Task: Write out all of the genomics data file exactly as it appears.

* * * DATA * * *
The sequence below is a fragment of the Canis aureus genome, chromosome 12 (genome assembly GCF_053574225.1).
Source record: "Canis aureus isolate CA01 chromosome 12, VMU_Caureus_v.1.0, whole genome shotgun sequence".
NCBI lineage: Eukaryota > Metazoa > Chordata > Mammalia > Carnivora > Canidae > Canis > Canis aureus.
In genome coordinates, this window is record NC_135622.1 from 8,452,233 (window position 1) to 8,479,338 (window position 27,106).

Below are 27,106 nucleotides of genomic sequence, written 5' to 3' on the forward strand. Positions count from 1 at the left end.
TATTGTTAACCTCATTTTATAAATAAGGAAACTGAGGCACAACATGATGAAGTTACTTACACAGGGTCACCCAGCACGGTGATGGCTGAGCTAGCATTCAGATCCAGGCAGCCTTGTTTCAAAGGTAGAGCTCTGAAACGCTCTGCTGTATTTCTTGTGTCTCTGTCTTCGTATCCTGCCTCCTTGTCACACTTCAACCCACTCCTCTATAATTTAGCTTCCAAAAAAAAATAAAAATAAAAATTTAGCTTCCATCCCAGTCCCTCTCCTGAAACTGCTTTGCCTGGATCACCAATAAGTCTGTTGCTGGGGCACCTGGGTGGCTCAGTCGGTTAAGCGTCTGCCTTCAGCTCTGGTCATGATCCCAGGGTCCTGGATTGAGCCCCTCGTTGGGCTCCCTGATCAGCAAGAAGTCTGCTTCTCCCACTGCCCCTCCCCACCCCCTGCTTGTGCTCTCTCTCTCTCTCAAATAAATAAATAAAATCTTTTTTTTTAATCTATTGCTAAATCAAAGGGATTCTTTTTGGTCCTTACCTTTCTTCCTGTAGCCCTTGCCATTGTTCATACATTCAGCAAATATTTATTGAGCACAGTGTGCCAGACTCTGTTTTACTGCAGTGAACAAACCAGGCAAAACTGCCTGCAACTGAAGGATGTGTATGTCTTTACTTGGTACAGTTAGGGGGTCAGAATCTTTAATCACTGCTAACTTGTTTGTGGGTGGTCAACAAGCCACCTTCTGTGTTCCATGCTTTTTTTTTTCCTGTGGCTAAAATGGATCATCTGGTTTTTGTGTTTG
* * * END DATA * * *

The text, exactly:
The sequence below is a fragment of the Canis aureus genome, chromosome 12 (genome assembly GCF_053574225.1).
Source record: "Canis aureus isolate CA01 chromosome 12, VMU_Caureus_v.1.0, whole genome shotgun sequence".
NCBI lineage: Eukaryota > Metazoa > Chordata > Mammalia > Carnivora > Canidae > Canis > Canis aureus.
In genome coordinates, this window is record NC_135622.1 from 8,452,233 (window position 1) to 8,479,338 (window position 27,106).

Below are 27,106 nucleotides of genomic sequence, written 5' to 3' on the forward strand. Positions count from 1 at the left end.
TATTGTTAACCTCATTTTATAAATAAGGAAACTGAGGCACAACATGATGAAGTTACTTACACAGGGTCACCCAGCACGGTGATGGCTGAGCTAGCATTCAGATCCAGGCAGCCTTGTTTCAAAGGTAGAGCTCTGAAACGCTCTGCTGTATTTCTTGTGTCTCTGTCTTCGTATCCTGCCTCCTTGTCACACTTCAACCCACTCCTCTATAATTTAGCTTCCAAAAAAAAATAAAAATAAAAATTTAGCTTCCATCCCAGTCCCTCTCCTGAAACTGCTTTGCCTGGATCACCAATAAGTCTGTTGCTGGGGCACCTGGGTGGCTCAGTCGGTTAAGCGTCTGCCTTCAGCTCTGGTCATGATCCCAGGGTCCTGGATTGAGCCCCTCGTTGGGCTCCCTGATCAGCAAGAAGTCTGCTTCTCCCACTGCCCCTCCCCACCCCCTGCTTGTGCTCTCTCTCTCTCTCAAATAAATAAATAAAATCTTTTTTTTTAATCTATTGCTAAATCAAAGGGATTCTTTTTGGTCCTTACCTTTCTTCCTGTAGCCCTTGCCATTGTTCATACATTCAGCAAATATTTATTGAGCACAGTGTGCCAGACTCTGTTTTACTGCAGTGAACAAACCAGGCAAAACTGCCTGCAACTGAAGGATGTGTATGTCTTTACTTGGTACAGTTAGGGGGTCAGAATCTTTAATCACTGCTAACTTGTTTGTGGGTGGTCAACAAGCCACCTTCTGTGTTCCATGCTTTTTTTTTTCCTGTGGCTAAAATGGATCATCTGGTTTTTGTGTTTG